Consumer demand for wireless communications has exploded, and mobile data usage continues to grow exponentially. Nations and carriers face a major challenge to ensure that the speed, capacity and accessibility of wireless networks keep pace with these demands in the years ahead. Meeting this challenge requires creative solutions for making more spectrum available for mobile broadband through the reallocation of frequencies, spectrum sharing and the authorisation of new secondary uses on bands that are otherwise underutilised for their primary purpose. One such solution is the use of the two-sided “incentive” auction, which uses market mechanisms to identify supply as well as demand. The US successfully used such an auction to repurpose 84 MHz of spectrum from television broadcasting to mobile broadband, which concluded in April 2017. In addition to reallocating a substantial amount of spectrum, the auction produced a surplus of nearly $7 billion, which will be contributed to the US Treasury.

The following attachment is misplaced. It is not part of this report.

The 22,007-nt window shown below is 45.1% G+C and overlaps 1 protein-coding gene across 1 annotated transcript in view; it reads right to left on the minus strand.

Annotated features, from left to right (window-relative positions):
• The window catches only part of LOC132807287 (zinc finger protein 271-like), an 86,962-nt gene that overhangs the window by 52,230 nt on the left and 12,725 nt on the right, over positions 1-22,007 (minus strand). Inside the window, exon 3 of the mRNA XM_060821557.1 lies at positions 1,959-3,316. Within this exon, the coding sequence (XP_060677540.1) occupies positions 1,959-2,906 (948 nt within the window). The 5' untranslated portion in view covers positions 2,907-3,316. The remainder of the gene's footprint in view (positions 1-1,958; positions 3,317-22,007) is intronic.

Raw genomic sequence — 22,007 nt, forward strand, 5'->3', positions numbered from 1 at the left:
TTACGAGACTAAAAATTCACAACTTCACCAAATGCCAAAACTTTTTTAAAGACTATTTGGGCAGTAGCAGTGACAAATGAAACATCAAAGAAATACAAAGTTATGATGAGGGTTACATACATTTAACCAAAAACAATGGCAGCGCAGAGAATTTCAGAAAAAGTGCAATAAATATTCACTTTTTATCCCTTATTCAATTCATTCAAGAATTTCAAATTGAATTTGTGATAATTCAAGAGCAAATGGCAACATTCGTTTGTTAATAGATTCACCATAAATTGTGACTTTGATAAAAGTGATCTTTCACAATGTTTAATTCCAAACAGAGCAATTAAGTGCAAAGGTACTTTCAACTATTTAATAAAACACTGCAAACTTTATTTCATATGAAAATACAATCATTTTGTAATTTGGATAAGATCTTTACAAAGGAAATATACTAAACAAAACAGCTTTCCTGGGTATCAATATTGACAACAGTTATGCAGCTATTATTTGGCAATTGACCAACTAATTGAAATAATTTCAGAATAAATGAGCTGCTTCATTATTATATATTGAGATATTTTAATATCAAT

This article discusses the US incentive auction, the challenges related to participation and auction design, and the relevance and applicability of two-sided spectrum auctions outside the US.
The dust has settled on the world’s first auction that incentivised broadcasters to relinquish spectrum for wireless use. HOWARD SYMONS and PAUL MILGROM, who were part of the auction team, reflect on the process and the implications.
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